8. March 2013 15:35
In the second of a three-part series on Montevideo, Rachel Ricks takes a closer look at the Uruguayan capital's café culture.
I've been in 2013's Ibero-American Capital of Culture, Montevideo, for five weeks now and one of my favourite things about the city is its café culture. On the corner of almost every block in the centre is a fantastic café serving delicious food that's always bustling with locals. What is astounding is that these cafés are often very large and the menus extensive, which normally I would veer away from for fear the quality of the food suffered.
This is not the case here though, where cooking and waiting staff alike are experts in their fields. Cafés in Montevideo also double up as bars - there are no pubs as such in the city - so the cafés stay open late and always have a great atmosphere as people gather over the big bottles of the local cerveza (beer) - Pilsen or Patricia.
Here are some of my favourite cafés in Montevideo. All of them are alike in that they serve hundreds of different dishes ranging from pastas, pizza and hamburgers to Milanesas (breadcrumbed chicken or beef), those infamous chivitos (massive sandwiches filled with steak, ham, egg and salad, with fries on the side) and, of course, this wouldn't be Uruguay if beef wasn't served in every imaginable shape and form. They are also all staffed by stoical middle-aged waiters who can take all the orders of these complex menus without writing a jot down, and work 12-hour shifts in the sometimes unbearably sticky temperatures this city musters up.
5. March 2013 12:29
In the third and final instalment of her series on Montevideo, Rachel Ricks looks at the quirkier side of the Uruguayan capital.
The capital of Uruguay tends to get overshadowed by its Argentine neighbour Buenos Aires. But if you're looking for something a little bit different, head to this compact and friendly city just across the River Plate - it's got a weird and wonderful array of sights and things to do...
1. Gaze at the Palacio Salvo
Stare up at the eccentric design of the former Palacio Salvo Hotel in Plaza Independencia. Now converted into apartments, it seems a shame this Baroque building - the icon of Montevideo - can't still be a hotel. It would've been a remarkable place to stay.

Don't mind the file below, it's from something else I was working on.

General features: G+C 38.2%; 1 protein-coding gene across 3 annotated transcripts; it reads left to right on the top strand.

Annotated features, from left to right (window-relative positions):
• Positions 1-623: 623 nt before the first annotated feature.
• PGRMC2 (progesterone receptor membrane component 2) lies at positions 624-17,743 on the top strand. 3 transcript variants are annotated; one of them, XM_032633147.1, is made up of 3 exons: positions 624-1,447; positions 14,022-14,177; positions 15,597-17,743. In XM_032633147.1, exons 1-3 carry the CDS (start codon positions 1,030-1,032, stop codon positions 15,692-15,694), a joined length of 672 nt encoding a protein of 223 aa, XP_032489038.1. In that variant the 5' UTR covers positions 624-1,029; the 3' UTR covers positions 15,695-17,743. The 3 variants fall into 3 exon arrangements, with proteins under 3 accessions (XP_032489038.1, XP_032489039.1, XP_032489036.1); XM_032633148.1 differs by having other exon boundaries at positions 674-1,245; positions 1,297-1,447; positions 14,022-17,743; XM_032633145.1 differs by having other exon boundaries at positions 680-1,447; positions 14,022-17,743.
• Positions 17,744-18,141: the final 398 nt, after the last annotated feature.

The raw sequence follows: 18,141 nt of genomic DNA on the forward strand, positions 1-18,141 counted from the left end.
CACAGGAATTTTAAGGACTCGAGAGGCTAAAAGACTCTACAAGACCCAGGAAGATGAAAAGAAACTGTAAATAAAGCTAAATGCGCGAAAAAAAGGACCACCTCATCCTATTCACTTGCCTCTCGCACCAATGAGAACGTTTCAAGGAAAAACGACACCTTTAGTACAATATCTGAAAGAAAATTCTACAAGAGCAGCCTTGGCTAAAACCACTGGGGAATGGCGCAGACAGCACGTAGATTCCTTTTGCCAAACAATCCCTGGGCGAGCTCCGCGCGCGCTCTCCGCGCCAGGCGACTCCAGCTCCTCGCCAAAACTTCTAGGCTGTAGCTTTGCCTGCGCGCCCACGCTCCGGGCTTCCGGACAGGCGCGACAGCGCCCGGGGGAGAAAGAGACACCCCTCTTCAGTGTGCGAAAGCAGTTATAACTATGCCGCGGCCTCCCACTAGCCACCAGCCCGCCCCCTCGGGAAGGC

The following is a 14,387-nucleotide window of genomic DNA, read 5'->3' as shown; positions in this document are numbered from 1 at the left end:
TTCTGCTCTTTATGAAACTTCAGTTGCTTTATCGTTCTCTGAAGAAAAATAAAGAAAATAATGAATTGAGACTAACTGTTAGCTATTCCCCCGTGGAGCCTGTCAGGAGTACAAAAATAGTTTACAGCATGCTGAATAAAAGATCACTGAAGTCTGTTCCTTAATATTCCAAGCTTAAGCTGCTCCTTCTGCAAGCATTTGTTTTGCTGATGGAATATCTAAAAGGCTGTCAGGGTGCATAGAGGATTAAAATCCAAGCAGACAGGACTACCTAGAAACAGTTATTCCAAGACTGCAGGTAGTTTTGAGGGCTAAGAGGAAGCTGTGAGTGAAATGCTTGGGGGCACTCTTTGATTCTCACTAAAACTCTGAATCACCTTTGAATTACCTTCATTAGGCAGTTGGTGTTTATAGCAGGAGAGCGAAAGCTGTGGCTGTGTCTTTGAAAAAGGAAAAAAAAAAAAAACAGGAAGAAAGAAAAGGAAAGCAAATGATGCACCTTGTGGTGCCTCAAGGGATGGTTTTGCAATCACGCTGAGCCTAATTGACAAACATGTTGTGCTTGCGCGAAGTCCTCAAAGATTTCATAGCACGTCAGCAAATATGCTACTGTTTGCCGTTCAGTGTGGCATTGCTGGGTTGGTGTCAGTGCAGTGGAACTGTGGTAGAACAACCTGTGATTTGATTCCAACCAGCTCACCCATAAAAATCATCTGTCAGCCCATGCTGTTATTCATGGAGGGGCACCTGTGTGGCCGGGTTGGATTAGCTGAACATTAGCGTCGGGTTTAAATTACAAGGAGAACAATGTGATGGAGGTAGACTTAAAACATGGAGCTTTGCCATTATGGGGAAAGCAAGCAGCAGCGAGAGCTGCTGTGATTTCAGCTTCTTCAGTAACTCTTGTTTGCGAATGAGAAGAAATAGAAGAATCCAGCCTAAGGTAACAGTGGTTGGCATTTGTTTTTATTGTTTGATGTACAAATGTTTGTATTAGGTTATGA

2. Downton Abbey, Montevideo style
Get the Downton Abbey experience at the Palacio Taranco and Museo de Artes Decorativas (25 de Mayo 376; free entry) - the former home of a wealthy early 20th century family, where you can roam grand rooms decorated with French and Spanish art and furnishings. And, unlike many stately homes, you can also peek behind the servants' doors - the kitchen has the biggest cooking range I've ever seen.More...
22. July 2011 11:52
The Uruguayan ambassador hosted a prestigious event at Stanfords last week for the launch of the first English-language guidebook to Uruguay.
The guidebook’s author, Tim Burford, spoke to the crowd of exclusive guests about writing the first guidebook dedicated solely to this often overlooked country. The book is published by Bradt, a company renowned for covering parts of the world other travel publishers don’t reach. Mr Burford has written nine books for Bradt, specialising in backpacking and ecotourism in Latin America.
The evening continued with national delicacies and wine served to the sound of Uruguayan tangos, and the country’s ambassador, H.E. Sr. Julio Moreira-Morán, gave a speech. More...
1. March 2001 17:33
Uruguay gets few international visitors compared to its neighbours, which is an added bonus for those lucky travellers who do discover its subtle charm.
Montevideo is a wonderful city, full of tree-lined avenues, cafes, interesting architecture and great places to eat steak - the Mercado del Puerto is an absolute lunch-time must - unless you're vegetarian! Inland, the city of Salto is worth a visit, if only for sunset over the River Uruguay and the nearby thermal springs - especially good on a cool winter evening.